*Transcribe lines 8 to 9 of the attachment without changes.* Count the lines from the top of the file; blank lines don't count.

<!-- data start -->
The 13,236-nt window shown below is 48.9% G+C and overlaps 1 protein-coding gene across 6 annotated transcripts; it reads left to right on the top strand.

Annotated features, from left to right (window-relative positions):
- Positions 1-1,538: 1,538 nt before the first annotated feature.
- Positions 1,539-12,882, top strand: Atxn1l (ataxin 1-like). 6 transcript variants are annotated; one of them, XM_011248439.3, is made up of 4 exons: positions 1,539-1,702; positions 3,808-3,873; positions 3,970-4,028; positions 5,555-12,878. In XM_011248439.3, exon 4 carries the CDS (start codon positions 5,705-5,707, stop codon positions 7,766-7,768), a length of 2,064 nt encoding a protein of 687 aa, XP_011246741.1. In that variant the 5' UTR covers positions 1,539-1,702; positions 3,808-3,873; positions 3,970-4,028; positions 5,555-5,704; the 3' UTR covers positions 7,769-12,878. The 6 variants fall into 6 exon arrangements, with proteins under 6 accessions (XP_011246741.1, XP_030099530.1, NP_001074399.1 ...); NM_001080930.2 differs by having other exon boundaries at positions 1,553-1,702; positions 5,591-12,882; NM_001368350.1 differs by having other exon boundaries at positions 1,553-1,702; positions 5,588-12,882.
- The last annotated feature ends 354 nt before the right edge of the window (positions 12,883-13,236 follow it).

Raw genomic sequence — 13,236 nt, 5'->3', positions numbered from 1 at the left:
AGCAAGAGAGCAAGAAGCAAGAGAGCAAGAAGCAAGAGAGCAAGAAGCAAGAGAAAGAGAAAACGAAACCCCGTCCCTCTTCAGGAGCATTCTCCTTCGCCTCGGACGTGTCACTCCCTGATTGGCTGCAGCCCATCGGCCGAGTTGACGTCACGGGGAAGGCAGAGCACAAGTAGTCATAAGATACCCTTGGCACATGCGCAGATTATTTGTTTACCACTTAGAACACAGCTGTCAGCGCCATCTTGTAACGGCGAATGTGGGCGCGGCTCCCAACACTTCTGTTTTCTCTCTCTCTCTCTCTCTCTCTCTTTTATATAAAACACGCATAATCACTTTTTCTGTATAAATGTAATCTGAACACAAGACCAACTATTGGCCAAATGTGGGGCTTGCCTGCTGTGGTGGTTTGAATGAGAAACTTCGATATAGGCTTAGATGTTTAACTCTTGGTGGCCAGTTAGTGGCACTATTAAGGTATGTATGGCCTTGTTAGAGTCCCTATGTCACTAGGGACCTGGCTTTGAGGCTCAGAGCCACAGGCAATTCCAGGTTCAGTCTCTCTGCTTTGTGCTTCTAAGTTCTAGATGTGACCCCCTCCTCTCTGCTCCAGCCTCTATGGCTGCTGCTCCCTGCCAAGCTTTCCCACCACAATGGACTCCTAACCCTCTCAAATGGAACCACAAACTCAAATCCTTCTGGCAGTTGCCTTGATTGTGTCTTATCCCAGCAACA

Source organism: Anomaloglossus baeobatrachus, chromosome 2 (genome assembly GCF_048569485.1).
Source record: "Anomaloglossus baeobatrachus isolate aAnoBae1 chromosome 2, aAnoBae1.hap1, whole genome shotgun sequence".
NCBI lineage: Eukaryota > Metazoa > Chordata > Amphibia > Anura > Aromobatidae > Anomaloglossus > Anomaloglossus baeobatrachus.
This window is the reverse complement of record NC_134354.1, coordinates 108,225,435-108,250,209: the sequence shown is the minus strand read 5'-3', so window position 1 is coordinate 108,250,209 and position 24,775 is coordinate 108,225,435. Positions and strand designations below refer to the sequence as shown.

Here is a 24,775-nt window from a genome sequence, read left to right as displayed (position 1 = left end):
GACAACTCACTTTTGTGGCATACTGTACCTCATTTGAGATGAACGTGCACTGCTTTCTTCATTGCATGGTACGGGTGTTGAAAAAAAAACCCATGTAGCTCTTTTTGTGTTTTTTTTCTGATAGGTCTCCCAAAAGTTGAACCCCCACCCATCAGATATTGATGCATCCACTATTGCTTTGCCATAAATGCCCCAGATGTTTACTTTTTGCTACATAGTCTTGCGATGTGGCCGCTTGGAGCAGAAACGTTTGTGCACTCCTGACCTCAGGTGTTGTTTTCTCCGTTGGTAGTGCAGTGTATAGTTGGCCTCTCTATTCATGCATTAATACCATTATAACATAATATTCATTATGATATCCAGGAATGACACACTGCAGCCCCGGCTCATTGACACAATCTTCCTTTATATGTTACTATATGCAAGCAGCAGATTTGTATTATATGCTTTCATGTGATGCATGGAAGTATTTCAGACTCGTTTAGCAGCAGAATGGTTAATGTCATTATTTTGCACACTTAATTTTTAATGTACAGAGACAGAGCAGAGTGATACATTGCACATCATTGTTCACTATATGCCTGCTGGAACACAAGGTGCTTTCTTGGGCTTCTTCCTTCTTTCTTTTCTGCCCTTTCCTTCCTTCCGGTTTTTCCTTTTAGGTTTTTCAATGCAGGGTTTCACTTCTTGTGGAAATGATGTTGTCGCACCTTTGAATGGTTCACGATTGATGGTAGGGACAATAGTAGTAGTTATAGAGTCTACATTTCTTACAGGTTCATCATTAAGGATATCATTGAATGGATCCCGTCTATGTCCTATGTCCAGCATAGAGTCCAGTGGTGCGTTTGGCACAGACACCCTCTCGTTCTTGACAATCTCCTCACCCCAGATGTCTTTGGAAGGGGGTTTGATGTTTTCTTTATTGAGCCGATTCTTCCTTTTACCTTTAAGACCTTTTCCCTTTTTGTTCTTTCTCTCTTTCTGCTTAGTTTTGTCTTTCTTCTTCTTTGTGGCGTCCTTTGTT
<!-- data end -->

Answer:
Source organism: Anomaloglossus baeobatrachus, chromosome 2 (genome assembly GCF_048569485.1).
Source record: "Anomaloglossus baeobatrachus isolate aAnoBae1 chromosome 2, aAnoBae1.hap1, whole genome shotgun sequence".